File photo: Sister Megan Mains vaccinating healthcare worker Nokuthula Ngxishe at Gatesville Melomed vaccination centre in Athlone. Photo: Ayanda Ndamane African News Agency (ANA)
File photo: Sister Megan Mains vaccinating healthcare worker Nokuthula Ngxishe at Gatesville Melomed vaccination centre in Athlone. Photo: Ayanda Ndamane African News Agency (ANA)

Only 27% of healthcare workers in Africa fully vaccinated against Covid-19, warns WHO

By Xinhua Time of article published Nov 26, 2021

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BRAZZAVILLE - Only about 27 percent of health workers in Africa have been fully vaccinated against Covid-19, leaving the bulk of the workforce on the frontlines against the pandemic unprotected, the World Health Organization (WHO) said Thursday.

"The majority of Africa's health workers are still missing out on vaccines and remain dangerously exposed to severe Covid-19 infection," said Matshidiso Moeti, WHO Regional Director for Africa.

Africa's shortage of health workers is acute and profound, as 16 countries in the region have less than one health worker per 1 000 population, said the WHO Regional office for Africa.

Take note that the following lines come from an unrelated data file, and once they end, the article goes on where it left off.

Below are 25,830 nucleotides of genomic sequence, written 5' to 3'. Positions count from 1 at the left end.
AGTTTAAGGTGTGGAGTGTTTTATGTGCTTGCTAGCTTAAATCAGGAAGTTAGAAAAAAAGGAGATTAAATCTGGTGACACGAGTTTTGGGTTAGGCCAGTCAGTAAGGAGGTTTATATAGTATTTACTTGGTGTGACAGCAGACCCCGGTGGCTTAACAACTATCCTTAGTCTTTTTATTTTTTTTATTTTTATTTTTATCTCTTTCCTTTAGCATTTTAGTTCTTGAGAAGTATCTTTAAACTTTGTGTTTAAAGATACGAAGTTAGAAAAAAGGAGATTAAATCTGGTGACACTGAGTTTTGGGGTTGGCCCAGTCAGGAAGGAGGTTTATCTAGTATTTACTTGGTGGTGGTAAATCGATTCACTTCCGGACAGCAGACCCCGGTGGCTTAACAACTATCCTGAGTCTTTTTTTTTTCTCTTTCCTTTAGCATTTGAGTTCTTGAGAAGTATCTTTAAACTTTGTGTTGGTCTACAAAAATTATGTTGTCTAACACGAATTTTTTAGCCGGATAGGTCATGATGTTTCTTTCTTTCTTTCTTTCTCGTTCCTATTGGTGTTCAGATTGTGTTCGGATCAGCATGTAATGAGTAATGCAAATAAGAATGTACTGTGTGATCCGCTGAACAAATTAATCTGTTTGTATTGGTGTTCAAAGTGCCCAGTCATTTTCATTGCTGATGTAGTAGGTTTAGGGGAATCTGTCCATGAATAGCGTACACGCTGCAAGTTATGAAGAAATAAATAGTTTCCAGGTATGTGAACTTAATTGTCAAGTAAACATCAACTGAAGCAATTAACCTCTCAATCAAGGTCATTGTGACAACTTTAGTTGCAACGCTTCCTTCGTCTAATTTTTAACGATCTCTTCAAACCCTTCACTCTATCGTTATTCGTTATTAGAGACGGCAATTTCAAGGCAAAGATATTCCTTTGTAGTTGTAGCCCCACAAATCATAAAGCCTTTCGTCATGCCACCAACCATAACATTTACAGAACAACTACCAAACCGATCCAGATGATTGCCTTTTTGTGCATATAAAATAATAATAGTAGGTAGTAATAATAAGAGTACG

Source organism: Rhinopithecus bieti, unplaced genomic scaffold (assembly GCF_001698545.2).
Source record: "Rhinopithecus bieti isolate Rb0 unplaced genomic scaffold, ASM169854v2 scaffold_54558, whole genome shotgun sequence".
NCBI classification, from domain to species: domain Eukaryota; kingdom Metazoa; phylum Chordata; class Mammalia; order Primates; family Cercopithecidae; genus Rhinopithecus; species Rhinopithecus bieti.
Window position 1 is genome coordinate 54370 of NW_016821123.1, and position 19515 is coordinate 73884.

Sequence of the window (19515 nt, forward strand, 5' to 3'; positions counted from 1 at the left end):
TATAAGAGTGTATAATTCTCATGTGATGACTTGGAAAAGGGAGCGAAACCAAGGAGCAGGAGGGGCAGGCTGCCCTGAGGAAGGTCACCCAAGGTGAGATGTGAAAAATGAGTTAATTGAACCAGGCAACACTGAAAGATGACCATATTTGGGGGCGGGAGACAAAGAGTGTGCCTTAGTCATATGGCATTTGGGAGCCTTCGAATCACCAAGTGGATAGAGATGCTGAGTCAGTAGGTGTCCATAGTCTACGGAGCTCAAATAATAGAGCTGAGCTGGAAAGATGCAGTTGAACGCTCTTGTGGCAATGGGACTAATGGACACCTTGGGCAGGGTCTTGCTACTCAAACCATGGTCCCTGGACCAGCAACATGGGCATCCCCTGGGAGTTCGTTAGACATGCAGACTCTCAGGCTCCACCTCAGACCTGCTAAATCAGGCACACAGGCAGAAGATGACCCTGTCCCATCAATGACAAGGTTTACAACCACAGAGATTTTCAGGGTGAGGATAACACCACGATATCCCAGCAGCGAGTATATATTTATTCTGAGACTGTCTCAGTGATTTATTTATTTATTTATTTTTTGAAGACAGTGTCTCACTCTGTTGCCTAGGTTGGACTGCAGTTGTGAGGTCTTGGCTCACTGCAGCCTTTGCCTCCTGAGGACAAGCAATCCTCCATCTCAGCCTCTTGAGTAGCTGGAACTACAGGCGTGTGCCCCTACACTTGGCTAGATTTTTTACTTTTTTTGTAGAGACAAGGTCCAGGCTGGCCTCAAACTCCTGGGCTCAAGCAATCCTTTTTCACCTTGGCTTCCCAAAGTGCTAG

To date, more than 227 million vaccine doses have been administered in Africa. In 39 countries which provided data, about 3.9 million doses have been given to health workers.

"With a new surge in cases looming over Africa following the end-of-year festive season, countries must urgently speed up the rollout of vaccines to health care workers," said Moeti.

The number of confirmed Covid-19 cases in Africa reached 8,609,413 cases as of Wednesday afternoon, according to the Africa Centers for Disease Control and Prevention.

Earlier this week, The WHO’s director-general Tedros Adhanom Ghebreyesus said many vaccinated people were wrongly thinking the jab meant they no longer needed to take any other precautions.

This comes after the global health organisation announced that vaccines reduce transmission of the dominant Delta variant by about 40 percent.

"We're concerned about the false sense of security that vaccines have ended the pandemic and people who are vaccinated do not need to take any other precautions," Tedros told AFP.

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